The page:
Saturday, April 08, 2017

Gone Camping/ Big and Little Questions

30971752Wissinger, Tamera Will. Gone Camping: A Novel in Verse
March 28th 2017 by HMH Books for Young Readers
E ARC from Edelweiss Above the Treeline

Lucy and Sam are all ready to go camping, but when their dad wakes up with a bad cold and their mom thinks she should stay home with him, their grandfather is enlisted to take them. They have lots of fun doing the sorts of things that one does while camping. The poems tell the story, and the type of each poem is listed at the top, as well as explained in the back, which is a nice touch. The illustrations are fun in a Quentin Blake kind of way. If the poems were longer, I would buy this, but the poetry projects that get assigned at my school usually require poems of at least 40 words. The story was a little young for middle school as well. Enjoyed, but don't think this would circulate well in my library. 

30851255Bowe, Julie. Big and Little Questions (According to Wren Jo Byrd)
March 21st 2017 by Kathy Dawson Books
Copy provided by the publisher

Wren has had to spend the summer with her grandparents because her parents are divorcing, and she is too scared to tell her best friend Amber why she had to be gone, so didn't even explain why she had to miss Amber's birthday party. In Wren's absence, Amber has become good friends with the new girl, Marianna. Marianna lives in a big house and is very stylish and snobby-- she calls Wren "Tweety" in a mean way that she claims is joking. The school year is difficult for Wren, who tries to hide the fact that her parents are living separately, even though she has to take the bus to her father's after school. Other things are changing, too-- at recess, the girls no longer want to pretend to be horses, but talk about boys and lip gloss. Wren slowly comes to accept her parents situation, her mother and father go on with their lives, and Wren starts to understand that things are not perfect for Marianna, either.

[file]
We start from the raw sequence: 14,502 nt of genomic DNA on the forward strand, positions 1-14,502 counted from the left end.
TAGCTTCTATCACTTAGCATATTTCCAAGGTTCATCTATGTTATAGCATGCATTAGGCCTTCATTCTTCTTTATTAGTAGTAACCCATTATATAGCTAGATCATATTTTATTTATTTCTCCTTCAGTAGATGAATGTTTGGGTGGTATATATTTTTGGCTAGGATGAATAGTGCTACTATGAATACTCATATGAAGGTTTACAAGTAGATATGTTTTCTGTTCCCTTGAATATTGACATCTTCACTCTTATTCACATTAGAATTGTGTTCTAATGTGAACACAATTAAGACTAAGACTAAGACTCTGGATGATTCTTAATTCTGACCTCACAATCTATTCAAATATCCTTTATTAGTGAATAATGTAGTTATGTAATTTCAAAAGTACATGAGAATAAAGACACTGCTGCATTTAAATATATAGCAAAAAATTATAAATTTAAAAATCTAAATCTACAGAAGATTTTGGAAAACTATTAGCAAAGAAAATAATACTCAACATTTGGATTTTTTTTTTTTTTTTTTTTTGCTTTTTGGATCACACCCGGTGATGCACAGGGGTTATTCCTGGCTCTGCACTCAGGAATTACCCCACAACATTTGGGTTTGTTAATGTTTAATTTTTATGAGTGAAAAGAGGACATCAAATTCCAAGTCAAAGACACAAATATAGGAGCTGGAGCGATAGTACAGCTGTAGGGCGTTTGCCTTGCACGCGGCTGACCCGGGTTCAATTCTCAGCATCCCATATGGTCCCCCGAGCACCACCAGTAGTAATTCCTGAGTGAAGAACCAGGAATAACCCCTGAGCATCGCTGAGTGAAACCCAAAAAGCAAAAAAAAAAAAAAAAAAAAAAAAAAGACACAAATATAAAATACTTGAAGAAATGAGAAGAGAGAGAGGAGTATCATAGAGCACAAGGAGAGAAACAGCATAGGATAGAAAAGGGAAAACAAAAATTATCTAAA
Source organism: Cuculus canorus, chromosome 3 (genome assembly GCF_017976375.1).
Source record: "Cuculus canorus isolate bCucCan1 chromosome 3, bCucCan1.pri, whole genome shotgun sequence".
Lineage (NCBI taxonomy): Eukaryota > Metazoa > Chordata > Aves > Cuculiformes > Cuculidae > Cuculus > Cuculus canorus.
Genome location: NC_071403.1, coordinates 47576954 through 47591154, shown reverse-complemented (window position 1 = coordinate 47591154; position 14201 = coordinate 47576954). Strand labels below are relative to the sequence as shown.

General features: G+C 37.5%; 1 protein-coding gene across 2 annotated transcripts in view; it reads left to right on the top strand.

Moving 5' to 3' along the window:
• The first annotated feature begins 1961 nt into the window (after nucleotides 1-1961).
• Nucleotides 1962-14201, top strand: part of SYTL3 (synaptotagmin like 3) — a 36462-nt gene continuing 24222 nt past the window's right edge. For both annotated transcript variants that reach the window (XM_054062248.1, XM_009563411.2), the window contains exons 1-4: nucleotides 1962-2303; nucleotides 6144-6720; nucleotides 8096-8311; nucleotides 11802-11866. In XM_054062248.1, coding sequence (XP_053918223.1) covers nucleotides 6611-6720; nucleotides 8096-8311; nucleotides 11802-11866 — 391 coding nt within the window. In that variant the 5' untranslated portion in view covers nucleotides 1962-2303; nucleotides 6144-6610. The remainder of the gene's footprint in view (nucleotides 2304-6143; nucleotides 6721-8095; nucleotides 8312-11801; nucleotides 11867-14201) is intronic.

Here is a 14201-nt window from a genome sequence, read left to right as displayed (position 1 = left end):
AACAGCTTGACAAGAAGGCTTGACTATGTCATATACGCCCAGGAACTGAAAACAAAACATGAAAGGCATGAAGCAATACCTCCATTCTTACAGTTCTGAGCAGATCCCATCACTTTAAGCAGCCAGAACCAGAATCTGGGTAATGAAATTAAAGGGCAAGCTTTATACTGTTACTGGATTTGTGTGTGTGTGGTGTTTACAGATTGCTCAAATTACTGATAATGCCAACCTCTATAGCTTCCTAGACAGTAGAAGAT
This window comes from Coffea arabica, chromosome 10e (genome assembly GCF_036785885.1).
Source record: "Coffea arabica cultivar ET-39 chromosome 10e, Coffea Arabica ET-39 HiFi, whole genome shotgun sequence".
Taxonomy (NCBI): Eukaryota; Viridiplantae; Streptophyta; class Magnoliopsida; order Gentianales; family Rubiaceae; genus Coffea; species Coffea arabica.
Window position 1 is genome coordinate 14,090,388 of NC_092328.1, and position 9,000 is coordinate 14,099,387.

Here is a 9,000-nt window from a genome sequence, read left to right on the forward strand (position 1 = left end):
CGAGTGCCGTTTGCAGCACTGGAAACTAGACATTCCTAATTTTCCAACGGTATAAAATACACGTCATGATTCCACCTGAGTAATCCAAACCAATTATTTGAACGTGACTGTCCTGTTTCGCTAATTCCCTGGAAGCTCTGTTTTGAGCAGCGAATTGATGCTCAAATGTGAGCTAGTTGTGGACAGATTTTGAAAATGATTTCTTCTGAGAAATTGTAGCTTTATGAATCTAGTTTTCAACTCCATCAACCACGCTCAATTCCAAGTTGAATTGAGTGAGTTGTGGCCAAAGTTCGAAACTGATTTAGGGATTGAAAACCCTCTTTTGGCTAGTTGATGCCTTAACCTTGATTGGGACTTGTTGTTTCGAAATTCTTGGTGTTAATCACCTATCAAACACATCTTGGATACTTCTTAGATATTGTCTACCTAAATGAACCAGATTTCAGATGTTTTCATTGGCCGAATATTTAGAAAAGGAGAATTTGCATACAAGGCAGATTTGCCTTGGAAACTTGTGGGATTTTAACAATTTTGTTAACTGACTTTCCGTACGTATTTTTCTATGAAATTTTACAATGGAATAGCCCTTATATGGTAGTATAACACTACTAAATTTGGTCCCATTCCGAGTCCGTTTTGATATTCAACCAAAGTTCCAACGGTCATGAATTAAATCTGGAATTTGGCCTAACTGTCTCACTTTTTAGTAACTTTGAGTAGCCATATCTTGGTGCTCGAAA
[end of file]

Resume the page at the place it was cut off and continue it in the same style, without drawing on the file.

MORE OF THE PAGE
Strengths: This was a great way to present some serious elementary issues-- Wren's emotions are given the attention they deserve, but her life isn't overly sad. She hides things that are bothering her, and is able to get help when she finally seeks it. This seems like a pitch perfect way to describe one girl's reaction to her parents' divorce and the even more traumatic loss of her best friend to a girl who is mean to her. Really enjoyed this one.
Weaknesses: Not thinking of any. Even Wren's mom's insistence that Marianna walk with Wren to the library one day a week is something that is completely realistic. I guess I would have preferred if Wren had been a 7th grader, because I do deal with students of this age who are experiencing divorce and friend drama.
What I really think:  This is perfect for elementary school, but the emotions surrounding this issue are slightly different in middle school. A definite purchase for elementary libraries, and some middle school libraries.

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